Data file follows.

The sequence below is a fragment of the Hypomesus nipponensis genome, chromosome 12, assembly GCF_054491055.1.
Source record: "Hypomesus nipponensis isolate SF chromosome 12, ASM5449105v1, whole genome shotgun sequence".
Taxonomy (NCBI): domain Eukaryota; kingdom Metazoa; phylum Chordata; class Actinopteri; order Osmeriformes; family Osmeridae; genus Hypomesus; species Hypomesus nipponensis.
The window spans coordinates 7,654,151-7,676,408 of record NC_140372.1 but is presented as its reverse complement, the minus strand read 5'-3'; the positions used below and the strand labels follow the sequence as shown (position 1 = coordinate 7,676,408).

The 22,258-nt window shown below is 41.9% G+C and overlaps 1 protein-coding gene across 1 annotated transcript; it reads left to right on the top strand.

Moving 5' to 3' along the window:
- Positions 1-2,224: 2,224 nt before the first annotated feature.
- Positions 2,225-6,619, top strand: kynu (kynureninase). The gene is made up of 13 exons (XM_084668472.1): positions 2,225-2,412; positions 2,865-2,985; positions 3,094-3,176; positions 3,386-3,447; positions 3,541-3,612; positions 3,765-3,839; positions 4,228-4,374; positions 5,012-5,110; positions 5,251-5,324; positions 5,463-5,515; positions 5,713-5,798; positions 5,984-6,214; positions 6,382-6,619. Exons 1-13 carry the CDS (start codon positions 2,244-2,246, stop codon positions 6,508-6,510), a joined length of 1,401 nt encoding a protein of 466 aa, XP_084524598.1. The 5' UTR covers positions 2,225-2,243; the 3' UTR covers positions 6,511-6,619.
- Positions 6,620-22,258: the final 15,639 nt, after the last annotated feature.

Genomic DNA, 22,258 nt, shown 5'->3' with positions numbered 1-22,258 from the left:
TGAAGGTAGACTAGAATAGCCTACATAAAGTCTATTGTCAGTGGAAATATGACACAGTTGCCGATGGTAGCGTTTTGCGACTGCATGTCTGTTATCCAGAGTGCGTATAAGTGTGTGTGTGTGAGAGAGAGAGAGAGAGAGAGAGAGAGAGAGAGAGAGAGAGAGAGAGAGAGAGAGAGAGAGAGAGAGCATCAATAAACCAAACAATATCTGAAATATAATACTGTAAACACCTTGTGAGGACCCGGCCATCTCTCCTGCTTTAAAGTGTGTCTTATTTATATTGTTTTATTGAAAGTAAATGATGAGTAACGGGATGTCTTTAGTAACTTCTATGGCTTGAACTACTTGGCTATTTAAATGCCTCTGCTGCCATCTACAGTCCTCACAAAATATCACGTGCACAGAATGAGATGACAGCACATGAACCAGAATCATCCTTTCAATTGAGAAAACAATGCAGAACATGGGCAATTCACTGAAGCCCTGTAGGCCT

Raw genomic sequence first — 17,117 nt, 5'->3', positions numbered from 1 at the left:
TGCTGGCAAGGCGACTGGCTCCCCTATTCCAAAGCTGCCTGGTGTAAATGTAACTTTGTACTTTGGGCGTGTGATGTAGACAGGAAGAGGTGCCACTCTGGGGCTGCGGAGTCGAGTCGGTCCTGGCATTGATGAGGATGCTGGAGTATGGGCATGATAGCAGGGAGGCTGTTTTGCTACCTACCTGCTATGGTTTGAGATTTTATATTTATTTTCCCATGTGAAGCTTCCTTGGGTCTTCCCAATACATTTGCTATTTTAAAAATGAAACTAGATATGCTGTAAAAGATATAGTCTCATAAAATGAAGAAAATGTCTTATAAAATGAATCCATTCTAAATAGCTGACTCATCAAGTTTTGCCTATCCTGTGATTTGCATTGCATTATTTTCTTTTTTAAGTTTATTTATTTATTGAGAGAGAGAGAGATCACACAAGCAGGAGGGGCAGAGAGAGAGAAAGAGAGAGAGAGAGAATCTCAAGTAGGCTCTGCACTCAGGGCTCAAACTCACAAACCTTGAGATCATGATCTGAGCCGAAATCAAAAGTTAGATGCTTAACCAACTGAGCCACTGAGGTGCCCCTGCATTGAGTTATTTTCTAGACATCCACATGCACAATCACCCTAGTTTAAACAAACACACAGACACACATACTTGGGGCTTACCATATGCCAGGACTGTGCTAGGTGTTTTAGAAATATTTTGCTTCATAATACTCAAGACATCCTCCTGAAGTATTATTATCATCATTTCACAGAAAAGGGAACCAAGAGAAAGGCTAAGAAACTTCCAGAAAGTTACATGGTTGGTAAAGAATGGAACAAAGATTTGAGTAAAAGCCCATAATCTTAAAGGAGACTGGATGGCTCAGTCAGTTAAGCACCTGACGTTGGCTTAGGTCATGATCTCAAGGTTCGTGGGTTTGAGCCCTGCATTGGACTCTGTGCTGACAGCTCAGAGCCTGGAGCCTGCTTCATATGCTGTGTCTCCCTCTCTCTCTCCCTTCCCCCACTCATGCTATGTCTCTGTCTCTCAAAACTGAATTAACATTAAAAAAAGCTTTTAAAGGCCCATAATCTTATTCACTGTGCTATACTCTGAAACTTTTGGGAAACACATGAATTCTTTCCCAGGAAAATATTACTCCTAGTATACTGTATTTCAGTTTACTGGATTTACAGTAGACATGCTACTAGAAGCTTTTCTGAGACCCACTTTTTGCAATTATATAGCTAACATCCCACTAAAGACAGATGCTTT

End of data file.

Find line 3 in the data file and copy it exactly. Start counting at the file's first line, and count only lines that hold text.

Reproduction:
Taxonomy (NCBI): domain Eukaryota; kingdom Metazoa; phylum Chordata; class Actinopteri; order Osmeriformes; family Osmeridae; genus Hypomesus; species Hypomesus nipponensis.